How do I check if a variable exists in an 'if' statement?

I need to check a variable’s existence in an if statement. Something to the effect of:

if [ -v $somevar ]
then
    echo "Variable somevar exists!"
else
    echo "Variable somevar does not exist!"

And the closest question to that was this, which doesn’t actually answer my question.

Asked By: user104976

||

As mentioned in the answer on SO, here is a way to check:

if [ -z ${somevar+x} ]; then echo "somevar is unset"; else echo "somevar is set to '$somevar'"; fi

where ${somevar+x} is a parameter expansion which evaluates to the null if var is unset and substitutes the string “x” otherwise.

Using -n, as suggested by the other answer, will only check if the variable contains empty string. It will not check its existence.

Answered By: shivams

In modern bash (version 4.2 and above):

[[ -v name_of_var ]]

From help test:

-v VAR, True if the shell variable VAR is set

Answered By: Chris Down

POSIXly:

! (: "${somevar?}") 2>/dev/null && echo somevar unset

or you can let your shell show the message for you:

(: "${somevar?}")
zsh: somevar: parameter not set
Answered By: cuonglm

You can’t use if command to check the existence of declared variables in bash however -v option exists in newer bash, but it’s not portable and you can’t use it in older bash versions. Because when you are using a variable if it doesn’t exists it will born at the same time.

E.g. Imagine that I didn’t use or assign a value to the MYTEST variable, but when you are using echo command it shows you nothing! Or if you are using if [ -z $MYTEST ] it returned zero value!
It didn’t return another exit status, which tells you that this variable doesn’t exist!

Now you have two solutions (Without -v option):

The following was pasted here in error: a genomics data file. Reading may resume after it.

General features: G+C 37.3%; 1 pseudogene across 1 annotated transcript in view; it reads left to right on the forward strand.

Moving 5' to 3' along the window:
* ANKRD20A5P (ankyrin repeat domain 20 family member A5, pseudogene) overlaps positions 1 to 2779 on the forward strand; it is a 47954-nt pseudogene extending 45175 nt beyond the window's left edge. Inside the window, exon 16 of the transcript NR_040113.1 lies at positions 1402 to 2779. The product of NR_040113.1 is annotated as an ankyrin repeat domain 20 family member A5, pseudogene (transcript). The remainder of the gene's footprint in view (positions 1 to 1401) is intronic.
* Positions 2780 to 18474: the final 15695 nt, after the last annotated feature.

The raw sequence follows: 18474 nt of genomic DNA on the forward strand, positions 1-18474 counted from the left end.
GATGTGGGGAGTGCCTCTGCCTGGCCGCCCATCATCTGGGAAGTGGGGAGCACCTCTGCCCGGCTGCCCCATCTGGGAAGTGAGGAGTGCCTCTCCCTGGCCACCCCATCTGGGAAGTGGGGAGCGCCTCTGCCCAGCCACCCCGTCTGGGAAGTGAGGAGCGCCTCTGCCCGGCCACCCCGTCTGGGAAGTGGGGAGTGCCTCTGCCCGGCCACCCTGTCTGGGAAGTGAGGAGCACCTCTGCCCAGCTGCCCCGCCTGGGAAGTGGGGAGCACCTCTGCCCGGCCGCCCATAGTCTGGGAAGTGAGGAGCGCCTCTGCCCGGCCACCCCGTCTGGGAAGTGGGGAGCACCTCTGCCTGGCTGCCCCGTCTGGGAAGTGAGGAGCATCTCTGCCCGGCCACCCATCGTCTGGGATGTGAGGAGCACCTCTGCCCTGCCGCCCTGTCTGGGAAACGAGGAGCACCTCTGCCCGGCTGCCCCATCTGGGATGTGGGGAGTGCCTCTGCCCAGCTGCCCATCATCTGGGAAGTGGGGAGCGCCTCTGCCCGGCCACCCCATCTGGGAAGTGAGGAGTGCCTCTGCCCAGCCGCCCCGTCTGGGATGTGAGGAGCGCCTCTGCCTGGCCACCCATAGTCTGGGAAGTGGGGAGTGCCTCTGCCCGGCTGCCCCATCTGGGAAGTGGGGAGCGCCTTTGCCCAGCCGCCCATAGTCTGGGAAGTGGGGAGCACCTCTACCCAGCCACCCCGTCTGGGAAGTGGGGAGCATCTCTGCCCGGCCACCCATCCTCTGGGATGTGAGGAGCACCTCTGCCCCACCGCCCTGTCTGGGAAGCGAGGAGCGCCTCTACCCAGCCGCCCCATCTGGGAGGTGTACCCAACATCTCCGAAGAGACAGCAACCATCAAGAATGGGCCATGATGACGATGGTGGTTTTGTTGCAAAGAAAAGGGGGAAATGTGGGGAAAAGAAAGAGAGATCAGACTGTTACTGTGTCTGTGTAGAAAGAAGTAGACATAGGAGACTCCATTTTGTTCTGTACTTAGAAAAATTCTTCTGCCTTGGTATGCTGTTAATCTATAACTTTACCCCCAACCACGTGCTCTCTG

1. Using declare command.
  2. Using set command.

For example:

MYTEST=2
set | grep MYTEST
declare | grep MYTEST

But unfortunately these commands shows you loaded functions in memory too! You can use declare -p | grep -q MYTEST ; echo $? command for cleaner result.

Answered By: Sepahrad Salour
if set|grep '^somevar=' >/dev/null;then
    echo "somevar exists"
else
    echo "does not exist"
fi
Answered By: Mel
printf ${var+'$var exists!n'}

…will print nothing at all when it doesn’t. Or…

printf $"var does%${var+.}s exist%cn"  not !

…will tell you either way.

you can use the return value of a test to dynamically expand to the appropriate format string for your condition:

[ "${var+1}" ]
printf $"var does%.$?0s exist%cn"  not !

You can also make printf fail based on a substitution…

printf $"var does%${var+.}s exist%cn%.${var+b}d" 
         not ! \c >&"$((2${var+-1}))" 2>/dev/null

…which prints $var does not exist! to stderr and returns other than 0 when $var is unset, but prints $var does exist! to stdout and returns 0 when $var is set.

Answered By: mikeserv

This simple line works (and works on most POSIX shells):

${var+"false"} && echo "var is unset"

Or, written in a longer form:

unset var

if ${var+"false"}
then
   echo "var is unset"
fi

The expansion is:

  • If the var has a value (even null), false is replaced